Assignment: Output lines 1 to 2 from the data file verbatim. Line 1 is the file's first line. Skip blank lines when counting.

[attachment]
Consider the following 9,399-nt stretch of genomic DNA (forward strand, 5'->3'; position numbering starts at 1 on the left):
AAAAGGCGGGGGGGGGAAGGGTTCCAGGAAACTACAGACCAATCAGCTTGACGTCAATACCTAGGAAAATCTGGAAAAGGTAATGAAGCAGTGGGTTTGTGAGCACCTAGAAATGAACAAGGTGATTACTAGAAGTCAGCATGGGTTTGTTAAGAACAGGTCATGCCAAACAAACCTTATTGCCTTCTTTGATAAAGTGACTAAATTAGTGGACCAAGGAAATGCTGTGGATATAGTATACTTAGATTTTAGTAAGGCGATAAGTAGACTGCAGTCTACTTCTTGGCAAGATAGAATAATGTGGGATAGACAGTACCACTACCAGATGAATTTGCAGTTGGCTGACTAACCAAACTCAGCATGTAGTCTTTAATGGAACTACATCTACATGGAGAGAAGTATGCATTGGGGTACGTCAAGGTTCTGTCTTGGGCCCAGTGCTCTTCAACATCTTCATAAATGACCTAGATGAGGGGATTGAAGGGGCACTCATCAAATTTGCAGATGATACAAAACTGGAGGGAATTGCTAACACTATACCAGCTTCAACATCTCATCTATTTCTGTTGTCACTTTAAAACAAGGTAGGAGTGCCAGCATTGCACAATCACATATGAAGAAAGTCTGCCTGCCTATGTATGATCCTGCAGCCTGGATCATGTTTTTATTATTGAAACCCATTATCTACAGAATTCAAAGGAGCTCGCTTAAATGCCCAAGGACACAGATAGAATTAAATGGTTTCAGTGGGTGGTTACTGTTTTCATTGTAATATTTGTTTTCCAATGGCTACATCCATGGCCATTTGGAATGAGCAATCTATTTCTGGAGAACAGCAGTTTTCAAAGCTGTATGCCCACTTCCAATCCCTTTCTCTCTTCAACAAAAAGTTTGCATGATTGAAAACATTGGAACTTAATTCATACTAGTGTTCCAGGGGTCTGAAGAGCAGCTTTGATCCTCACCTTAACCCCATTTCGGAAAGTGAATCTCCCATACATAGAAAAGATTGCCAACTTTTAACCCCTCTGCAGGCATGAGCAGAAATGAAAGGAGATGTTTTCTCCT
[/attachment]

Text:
Consider the following 9,399-nt stretch of genomic DNA (forward strand, 5'->3'; position numbering starts at 1 on the left):
AAAAGGCGGGGGGGGGAAGGGTTCCAGGAAACTACAGACCAATCAGCTTGACGTCAATACCTAGGAAAATCTGGAAAAGGTAATGAAGCAGTGGGTTTGTGAGCACCTAGAAATGAACAAGGTGATTACTAGAAGTCAGCATGGGTTTGTTAAGAACAGGTCATGCCAAACAAACCTTATTGCCTTCTTTGATAAAGTGACTAAATTAGTGGACCAAGGAAATGCTGTGGATATAGTATACTTAGATTTTAGTAAGGCGATAAGTAGACTGCAGTCTACTTCTTGGCAAGATAGAATAATGTGGGATAGACAGTACCACTACCAGATGAATTTGCAGTTGGCTGACTAACCAAACTCAGCATGTAGTCTTTAATGGAACTACATCTACATGGAGAGAAGTATGCATTGGGGTACGTCAAGGTTCTGTCTTGGGCCCAGTGCTCTTCAACATCTTCATAAATGACCTAGATGAGGGGATTGAAGGGGCACTCATCAAATTTGCAGATGATACAAAACTGGAGGGAATTGCTAACACTATACCAGCTTCAACATCTCATCTATTTCTGTTGTCACTTTAAAACAAGGTAGGAGTGCCAGCATTGCACAATCACATATGAAGAAAGTCTGCCTGCCTATGTATGATCCTGCAGCCTGGATCATGTTTTTATTATTGAAACCCATTATCTACAGAATTCAAAGGAGCTCGCTTAAATGCCCAAGGACACAGATAGAATTAAATGGTTTCAGTGGGTGGTTACTGTTTTCATTGTAATATTTGTTTTCCAATGGCTACATCCATGGCCATTTGGAATGAGCAATCTATTTCTGGAGAACAGCAGTTTTCAAAGCTGTATGCCCACTTCCAATCCCTTTCTCTCTTCAACAAAAAGTTTGCATGATTGAAAACATTGGAACTTAATTCATACTAGTGTTCCAGGGGTCTGAAGAGCAGCTTTGATCCTCACCTTAACCCCATTTCGGAAAGTGAATCTCCCATACATAGAAAAGATTGCCAACTTTTAACCCCTCTGCAGGCATGAGCAGAAATGAAAGGAGATGTTTTCTCCT